When Grief Affects Our Health
Author: Kenneth Doka
Our responses to a loss — the ways we grieve, can be very different. Some of us may experience grief in all sorts of ways. We may find we are hurting — physically. Here we may experience actual physical pain. We may ache or feel unwell. We may cope with a variety of emotions — sadness, anger, guilt, yearning, or loneliness to name but a few. Grief may affect how we think and how we behave. It may even create spiritual concerns. Others may be more resilient — perhaps even troubled their grief reactions are not more intense. We may feel we are on a roller coaster — sometimes experiencing bad days while other days seem less troubling. All these are part of what might be called typical or normal grief.
Yet sometimes our reactions can be more problematic — more complicated.
Sometimes grief can seriously affect our health. While physical manifestations of grief may very well be related to our grief, any persistent physical complaints ought to be evaluated by a physician. We are more vulnerable to illness when we are grieving. Grieving, after all, is a form of stress and stress both can lower our ability to fight off infections and be a factor in certain illnesses. In addition, we may have changed some of our own behaviors. We may not be eating as well, exercising, or sleeping as soundly after a loss. We may neglect our own health – perhaps skipping needed medications. It is important that our physician be aware that we experienced a significant loss.
Grief can also affect our mental health. This can be especially true if we have a prior history of anxiety or depression. If we have suffered from these conditions in the past, it would be wise to assess with a professional the risk of a relapse. For Charles, the death of his wife caused him to relapse into a depression—a depression he had not experienced for nearly two decades.
When a loss is traumatic, we may even experience Post-Traumatic Stress Disorder. PTSD used to be called “shell shock” or “battle fatigue.” While it is not uncommon among veterans or others who have witnessed violent and sudden deaths, it can occur in the families of victims who died suddenly and violently as they have vivid images of how the death may have occurred. While many survivors may experience a sense of nervousness, helplessness, fear, and anxiety, in PTSD these feelings are both intense and long-lasting. In PTSD, it is not unusual to see symptoms where
individuals avoid places that remind them of the trauma or relive or imagine the experience of the death in nightmares or flashbacks. In some cases, we have intense arousal — reacting to loud noises, finding it difficult to sleep, or extreme anger and irritability. Like other grief reactions, it can include physical symptoms such as increased blood pressure or other stress-related reactions. Shawna, for example, constantly had intrusive images of her husband’s death from a land mine. Even though she was thousands of miles from the incident, it did not stop these fantasies. Here it is wise to consult a specialist with specific training and expertise in PTSD. TAPS’ Community Based Care may be helpful in locating such specialists.
We should also seek help if grief is interfering with key roles in work, in school, or at home – especially if we cannot seem to minimally function in those roles and see little improvement in our abilities to function over time. For George, it was difficult to focus on work — months after his daughter’s death in a military accident.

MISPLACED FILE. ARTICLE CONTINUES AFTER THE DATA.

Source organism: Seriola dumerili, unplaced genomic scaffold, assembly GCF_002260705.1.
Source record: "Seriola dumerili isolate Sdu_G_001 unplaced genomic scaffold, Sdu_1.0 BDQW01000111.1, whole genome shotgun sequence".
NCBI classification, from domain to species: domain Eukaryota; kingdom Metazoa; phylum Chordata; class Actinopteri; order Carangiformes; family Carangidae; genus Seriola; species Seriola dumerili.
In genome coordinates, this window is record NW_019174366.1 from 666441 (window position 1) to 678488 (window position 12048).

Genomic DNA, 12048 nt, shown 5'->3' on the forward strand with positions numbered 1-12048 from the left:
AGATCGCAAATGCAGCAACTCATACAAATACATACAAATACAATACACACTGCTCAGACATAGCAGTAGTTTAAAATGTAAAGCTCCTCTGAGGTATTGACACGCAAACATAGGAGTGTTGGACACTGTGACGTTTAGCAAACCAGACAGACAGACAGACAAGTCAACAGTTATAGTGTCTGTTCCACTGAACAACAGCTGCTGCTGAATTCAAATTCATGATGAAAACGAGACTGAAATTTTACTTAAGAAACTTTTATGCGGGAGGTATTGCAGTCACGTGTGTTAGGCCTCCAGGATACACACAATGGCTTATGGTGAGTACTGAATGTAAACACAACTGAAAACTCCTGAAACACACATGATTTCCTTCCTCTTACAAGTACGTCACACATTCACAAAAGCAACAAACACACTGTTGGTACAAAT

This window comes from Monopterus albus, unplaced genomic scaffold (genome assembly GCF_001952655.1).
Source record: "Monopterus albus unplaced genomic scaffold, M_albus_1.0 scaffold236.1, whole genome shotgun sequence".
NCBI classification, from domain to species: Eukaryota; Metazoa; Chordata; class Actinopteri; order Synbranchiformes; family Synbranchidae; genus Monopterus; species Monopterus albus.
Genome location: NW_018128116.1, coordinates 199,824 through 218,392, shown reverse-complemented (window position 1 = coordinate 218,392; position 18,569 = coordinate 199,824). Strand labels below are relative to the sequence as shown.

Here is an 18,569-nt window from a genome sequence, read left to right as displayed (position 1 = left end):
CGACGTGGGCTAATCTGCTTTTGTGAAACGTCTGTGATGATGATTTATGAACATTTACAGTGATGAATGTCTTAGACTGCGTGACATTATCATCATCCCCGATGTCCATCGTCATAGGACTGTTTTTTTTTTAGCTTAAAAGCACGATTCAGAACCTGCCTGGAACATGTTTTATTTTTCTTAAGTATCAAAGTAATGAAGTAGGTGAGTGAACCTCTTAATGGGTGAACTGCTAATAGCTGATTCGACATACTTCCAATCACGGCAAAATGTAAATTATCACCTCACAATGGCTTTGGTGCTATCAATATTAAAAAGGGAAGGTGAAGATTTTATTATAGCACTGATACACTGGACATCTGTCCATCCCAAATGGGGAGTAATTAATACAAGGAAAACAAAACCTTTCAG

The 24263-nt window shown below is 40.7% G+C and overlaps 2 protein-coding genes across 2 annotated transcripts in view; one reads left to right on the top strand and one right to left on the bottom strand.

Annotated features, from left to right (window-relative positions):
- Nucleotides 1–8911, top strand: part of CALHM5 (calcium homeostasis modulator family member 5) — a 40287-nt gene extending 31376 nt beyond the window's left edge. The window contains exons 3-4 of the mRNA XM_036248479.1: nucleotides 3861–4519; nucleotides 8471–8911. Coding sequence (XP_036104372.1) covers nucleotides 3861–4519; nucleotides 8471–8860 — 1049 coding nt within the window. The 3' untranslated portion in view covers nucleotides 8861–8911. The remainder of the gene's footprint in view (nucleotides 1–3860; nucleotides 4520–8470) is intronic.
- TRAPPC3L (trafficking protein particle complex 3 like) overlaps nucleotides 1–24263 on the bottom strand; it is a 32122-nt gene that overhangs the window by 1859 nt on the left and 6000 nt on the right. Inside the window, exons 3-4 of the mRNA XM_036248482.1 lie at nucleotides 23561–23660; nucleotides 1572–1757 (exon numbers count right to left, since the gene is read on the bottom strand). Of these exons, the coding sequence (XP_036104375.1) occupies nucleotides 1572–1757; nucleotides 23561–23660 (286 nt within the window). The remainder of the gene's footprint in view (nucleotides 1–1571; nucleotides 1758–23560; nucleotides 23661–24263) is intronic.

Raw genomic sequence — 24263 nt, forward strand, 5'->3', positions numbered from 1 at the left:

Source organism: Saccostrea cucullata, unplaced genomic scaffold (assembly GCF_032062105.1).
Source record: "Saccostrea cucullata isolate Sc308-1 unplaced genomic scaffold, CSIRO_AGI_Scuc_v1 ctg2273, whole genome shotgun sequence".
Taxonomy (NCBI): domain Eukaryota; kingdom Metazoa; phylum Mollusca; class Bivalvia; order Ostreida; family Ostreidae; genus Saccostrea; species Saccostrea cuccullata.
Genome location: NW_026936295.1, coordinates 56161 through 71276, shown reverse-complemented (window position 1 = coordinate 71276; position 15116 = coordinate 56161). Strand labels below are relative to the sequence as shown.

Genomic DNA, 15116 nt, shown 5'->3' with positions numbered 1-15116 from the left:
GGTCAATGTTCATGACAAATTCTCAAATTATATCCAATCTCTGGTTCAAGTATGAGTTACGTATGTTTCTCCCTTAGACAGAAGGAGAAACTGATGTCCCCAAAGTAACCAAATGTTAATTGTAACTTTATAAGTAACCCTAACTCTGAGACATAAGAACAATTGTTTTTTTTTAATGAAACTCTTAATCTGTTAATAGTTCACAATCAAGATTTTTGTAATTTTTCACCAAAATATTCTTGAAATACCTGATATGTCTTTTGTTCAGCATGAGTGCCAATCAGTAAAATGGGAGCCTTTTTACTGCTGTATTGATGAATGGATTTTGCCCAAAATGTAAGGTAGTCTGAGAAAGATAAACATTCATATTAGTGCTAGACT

We should also be sensitive to any destructive behaviors. While anger is a natural part of grief, intense anger or thoughts of hurting others should be a sign to seek help. So should self-destructive behaviors such as thoughts of suicide, excessive drinking, disproportionate use of, or dependence upon, prescription medications or illegal drugs. Again these are signs to seek immediate help.
Basically, we should follow our own instincts as well. If we feel we need or should speak to a counselor, it is probably wise to do so. Similarly if friends and family are consistently urging such actions, it may be prudent to act on such advice. We will likely feel better even if we are simply validated — told that our grief is a natural response to the loss we have experienced.
If you need to find a counselor, there are a number of options. Often hospices and funeral homes may have information about support groups or counseling. In addition, the Association for Death Education and Counseling, a national organization for grief counselors, can refer you to a trained counselor. The important thing is to choose a counselor that has specific expertise in grief. TAPS can assist you in finding appropriate help within your own community.
When to Seek Additional Support
- Frequent or serious symptoms of illness — consult a physician
- Constantly depressed or anxious, or prior history of such reactions
- Constantly obsessing about the death, continually focusing or having persistent images of how the death occurred
- Unable to function in key roles weeks or even months after the loss
- Self-destructive behaviors, increased drinking, over-use of prescription or non-prescription medications
- Thoughts of suicide or other destructive acts
TAPS is always here to help. Call the TAPS Helpline at 800-959-TAPS (8277) for further information or local referrals.
From the pen of...
Kenneth J. Doka, Ph.D., is a professor of gerontology at the College of New Rochelle Graduate School and senior consultant to the Hospice Foundation of America. He has published dozens of books and more than 100 articles and book chapters. He is editor of "Omega: The Journal of Death and Dying" and "Journeys: A Newsletter to Help in Bereavement."